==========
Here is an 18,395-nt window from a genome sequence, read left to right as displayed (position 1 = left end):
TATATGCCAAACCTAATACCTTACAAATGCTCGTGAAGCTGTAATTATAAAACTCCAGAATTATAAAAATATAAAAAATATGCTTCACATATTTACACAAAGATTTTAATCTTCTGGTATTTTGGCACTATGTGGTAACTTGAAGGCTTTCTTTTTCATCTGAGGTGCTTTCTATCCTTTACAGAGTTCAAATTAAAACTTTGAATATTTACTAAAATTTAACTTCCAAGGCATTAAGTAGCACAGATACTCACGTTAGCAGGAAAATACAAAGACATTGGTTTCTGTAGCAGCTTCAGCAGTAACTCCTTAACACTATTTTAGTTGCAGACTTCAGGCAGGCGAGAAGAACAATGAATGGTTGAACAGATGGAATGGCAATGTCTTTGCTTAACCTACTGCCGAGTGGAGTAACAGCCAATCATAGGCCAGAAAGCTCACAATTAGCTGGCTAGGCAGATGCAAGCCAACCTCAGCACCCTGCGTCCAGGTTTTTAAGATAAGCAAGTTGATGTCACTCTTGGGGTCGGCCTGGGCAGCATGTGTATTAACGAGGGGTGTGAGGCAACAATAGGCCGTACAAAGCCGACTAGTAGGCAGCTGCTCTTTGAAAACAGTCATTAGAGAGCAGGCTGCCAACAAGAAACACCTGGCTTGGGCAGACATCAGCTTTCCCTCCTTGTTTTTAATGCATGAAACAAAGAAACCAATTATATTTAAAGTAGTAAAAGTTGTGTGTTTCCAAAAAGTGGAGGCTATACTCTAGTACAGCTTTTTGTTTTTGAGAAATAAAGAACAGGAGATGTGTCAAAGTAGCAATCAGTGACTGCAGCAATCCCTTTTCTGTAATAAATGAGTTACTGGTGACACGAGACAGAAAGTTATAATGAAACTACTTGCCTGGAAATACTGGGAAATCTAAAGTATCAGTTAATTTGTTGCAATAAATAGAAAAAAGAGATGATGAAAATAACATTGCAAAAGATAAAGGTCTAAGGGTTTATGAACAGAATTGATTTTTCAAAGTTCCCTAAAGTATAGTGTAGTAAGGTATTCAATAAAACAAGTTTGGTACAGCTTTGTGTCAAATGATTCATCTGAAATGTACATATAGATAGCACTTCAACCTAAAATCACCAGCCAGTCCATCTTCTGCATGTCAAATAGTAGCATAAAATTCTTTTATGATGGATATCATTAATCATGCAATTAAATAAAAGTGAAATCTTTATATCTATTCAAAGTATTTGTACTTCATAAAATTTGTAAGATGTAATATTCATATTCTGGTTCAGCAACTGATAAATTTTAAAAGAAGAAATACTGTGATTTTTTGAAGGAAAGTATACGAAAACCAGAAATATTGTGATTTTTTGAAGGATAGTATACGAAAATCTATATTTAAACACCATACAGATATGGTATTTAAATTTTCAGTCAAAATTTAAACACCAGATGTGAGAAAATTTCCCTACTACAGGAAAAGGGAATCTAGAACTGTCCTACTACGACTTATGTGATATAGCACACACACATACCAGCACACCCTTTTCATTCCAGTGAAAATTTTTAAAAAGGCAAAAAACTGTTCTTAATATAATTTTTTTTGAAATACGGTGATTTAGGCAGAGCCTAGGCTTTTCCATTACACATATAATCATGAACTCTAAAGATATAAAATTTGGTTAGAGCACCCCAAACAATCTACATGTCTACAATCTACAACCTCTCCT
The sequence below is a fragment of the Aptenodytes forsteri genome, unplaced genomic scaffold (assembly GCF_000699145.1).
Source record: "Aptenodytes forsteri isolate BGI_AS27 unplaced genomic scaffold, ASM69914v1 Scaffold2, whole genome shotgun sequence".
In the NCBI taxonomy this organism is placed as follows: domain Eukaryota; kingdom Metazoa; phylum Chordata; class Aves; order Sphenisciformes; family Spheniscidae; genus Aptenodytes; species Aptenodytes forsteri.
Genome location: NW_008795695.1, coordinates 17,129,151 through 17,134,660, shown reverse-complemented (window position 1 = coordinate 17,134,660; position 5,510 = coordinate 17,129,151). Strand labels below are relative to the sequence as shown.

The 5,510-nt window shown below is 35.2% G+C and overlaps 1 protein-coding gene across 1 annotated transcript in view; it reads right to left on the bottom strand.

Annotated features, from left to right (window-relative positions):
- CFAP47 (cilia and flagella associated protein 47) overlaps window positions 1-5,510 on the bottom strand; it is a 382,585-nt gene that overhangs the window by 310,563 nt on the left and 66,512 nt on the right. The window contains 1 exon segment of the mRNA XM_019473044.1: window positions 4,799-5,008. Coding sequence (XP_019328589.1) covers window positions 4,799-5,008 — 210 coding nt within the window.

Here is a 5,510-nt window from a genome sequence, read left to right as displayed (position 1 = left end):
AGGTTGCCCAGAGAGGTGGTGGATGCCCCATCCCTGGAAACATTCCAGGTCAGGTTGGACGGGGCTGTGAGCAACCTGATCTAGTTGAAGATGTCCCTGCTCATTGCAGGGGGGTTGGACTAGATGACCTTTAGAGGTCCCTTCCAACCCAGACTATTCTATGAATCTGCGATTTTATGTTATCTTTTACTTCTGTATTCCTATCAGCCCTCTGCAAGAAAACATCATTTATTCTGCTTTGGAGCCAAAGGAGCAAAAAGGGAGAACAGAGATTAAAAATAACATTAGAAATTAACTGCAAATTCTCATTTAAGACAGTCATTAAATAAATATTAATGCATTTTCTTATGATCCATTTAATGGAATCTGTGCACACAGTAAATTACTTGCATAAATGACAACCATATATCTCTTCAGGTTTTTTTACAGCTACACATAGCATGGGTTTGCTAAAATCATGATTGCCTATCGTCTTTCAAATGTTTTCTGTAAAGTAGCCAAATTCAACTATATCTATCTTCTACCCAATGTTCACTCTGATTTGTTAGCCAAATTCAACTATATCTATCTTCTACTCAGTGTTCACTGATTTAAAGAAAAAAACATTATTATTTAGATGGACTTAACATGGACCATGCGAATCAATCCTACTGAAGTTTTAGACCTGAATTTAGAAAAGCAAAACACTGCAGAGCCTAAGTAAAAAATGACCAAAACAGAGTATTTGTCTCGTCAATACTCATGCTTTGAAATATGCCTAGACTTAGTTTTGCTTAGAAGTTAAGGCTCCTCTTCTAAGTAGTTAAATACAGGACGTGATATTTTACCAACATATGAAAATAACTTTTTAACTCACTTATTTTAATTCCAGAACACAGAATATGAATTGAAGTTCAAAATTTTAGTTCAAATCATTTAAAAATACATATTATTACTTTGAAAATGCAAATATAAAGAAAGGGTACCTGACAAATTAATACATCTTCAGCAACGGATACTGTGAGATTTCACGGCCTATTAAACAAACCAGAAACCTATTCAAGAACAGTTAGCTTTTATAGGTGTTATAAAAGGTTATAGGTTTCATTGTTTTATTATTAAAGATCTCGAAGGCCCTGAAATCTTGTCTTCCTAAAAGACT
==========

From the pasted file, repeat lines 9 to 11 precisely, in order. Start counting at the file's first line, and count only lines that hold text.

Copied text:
- CFAP47 (cilia and flagella associated protein 47) overlaps window positions 1-5,510 on the bottom strand; it is a 382,585-nt gene that overhangs the window by 310,563 nt on the left and 66,512 nt on the right. The window contains 1 exon segment of the mRNA XM_019473044.1: window positions 4,799-5,008. Coding sequence (XP_019328589.1) covers window positions 4,799-5,008 — 210 coding nt within the window.

Here is a 5,510-nt window from a genome sequence, read left to right as displayed (position 1 = left end):
AGGTTGCCCAGAGAGGTGGTGGATGCCCCATCCCTGGAAACATTCCAGGTCAGGTTGGACGGGGCTGTGAGCAACCTGATCTAGTTGAAGATGTCCCTGCTCATTGCAGGGGGGTTGGACTAGATGACCTTTAGAGGTCCCTTCCAACCCAGACTATTCTATGAATCTGCGATTTTATGTTATCTTTTACTTCTGTATTCCTATCAGCCCTCTGCAAGAAAACATCATTTATTCTGCTTTGGAGCCAAAGGAGCAAAAAGGGAGAACAGAGATTAAAAATAACATTAGAAATTAACTGCAAATTCTCATTTAAGACAGTCATTAAATAAATATTAATGCATTTTCTTATGATCCATTTAATGGAATCTGTGCACACAGTAAATTACTTGCATAAATGACAACCATATATCTCTTCAGGTTTTTTTACAGCTACACATAGCATGGGTTTGCTAAAATCATGATTGCCTATCGTCTTTCAAATGTTTTCTGTAAAGTAGCCAAATTCAACTATATCTATCTTCTACCCAATGTTCACTCTGATTTGTTAGCCAAATTCAACTATATCTATCTTCTACTCAGTGTTCACTGATTTAAAGAAAAAAACATTATTATTTAGATGGACTTAACATGGACCATGCGAATCAATCCTACTGAAGTTTTAGACCTGAATTTAGAAAAGCAAAACACTGCAGAGCCTAAGTAAAAAATGACCAAAACAGAGTATTTGTCTCGTCAATACTCATGCTTTGAAATATGCCTAGACTTAGTTTTGCTTAGAAGTTAAGGCTCCTCTTCTAAGTAGTTAAATACAGGACGTGATATTTTACCAACATATGAAAATAACTTTTTAACTCACTTATTTTAATTCCAGAACACAGAATATGAATTGAAGTTCAAAATTTTAGTTCAAATCATTTAAAAATACATATTATTACTTTGAAAATGCAAATATAAAGAAAGGGTACCTGACAAATTAATACATCTTCAGCAACGGATACTGTGAGATTTCACGGCCTATTAAACAAACCAGAAACCTATTCAAGAACAGTTAGCTTTTATAGGTGTTATAAAAGGTTATAGGTTTCATTGTTTTATTATTAAAGATCTCGAAGGCCCTGAAATCTTGTCTTCCTAAAAGACT